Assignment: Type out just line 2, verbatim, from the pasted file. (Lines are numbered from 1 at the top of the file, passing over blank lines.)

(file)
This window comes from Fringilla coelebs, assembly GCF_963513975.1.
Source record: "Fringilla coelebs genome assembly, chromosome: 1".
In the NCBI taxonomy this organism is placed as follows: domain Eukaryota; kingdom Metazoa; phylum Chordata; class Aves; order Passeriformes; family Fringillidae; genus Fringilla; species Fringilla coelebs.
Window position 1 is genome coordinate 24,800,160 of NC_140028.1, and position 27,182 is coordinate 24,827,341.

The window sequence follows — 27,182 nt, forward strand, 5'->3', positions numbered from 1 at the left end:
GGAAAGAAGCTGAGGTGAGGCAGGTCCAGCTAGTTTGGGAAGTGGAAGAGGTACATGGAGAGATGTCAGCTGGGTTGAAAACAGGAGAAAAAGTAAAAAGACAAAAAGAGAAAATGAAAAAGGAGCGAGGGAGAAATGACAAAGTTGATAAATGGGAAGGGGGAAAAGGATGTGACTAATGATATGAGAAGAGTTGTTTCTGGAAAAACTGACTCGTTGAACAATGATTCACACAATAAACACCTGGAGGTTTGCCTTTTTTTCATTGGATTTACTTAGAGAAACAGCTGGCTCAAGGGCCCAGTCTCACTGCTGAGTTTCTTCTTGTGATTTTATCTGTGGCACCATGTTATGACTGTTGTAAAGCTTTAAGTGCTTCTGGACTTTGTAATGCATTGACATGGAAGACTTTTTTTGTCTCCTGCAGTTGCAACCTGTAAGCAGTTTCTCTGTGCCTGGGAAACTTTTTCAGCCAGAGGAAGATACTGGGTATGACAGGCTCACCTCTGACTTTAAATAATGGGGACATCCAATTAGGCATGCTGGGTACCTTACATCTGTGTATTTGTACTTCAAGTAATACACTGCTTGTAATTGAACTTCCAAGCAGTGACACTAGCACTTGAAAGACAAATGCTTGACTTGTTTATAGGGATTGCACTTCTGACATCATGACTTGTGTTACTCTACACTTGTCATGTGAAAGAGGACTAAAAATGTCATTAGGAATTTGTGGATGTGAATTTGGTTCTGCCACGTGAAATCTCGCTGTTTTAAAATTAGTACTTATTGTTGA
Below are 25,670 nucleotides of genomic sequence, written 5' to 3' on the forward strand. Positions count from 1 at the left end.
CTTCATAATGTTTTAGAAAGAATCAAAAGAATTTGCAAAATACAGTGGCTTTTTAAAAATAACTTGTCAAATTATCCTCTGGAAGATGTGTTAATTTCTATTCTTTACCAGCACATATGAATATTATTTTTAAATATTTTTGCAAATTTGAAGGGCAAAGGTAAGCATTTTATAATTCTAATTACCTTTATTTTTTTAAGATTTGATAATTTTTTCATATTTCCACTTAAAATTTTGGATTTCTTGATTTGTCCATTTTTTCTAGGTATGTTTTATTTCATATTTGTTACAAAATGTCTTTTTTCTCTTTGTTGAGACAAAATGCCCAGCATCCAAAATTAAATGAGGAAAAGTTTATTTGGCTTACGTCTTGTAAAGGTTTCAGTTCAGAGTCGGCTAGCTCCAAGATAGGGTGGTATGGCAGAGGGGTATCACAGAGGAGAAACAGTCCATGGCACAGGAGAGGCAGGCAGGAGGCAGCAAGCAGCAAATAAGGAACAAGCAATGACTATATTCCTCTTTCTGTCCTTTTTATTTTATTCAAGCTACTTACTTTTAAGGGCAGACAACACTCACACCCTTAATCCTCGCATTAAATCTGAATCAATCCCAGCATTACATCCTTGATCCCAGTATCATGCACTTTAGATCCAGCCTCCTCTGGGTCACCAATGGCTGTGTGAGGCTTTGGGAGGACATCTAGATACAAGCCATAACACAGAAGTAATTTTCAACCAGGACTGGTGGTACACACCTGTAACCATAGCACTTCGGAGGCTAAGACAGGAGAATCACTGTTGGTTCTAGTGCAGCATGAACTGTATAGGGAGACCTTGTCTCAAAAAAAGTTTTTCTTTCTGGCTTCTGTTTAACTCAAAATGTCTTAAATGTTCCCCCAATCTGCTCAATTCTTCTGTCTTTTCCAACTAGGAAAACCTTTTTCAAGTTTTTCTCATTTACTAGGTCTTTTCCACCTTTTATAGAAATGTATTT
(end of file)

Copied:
Source record: "Fringilla coelebs genome assembly, chromosome: 1".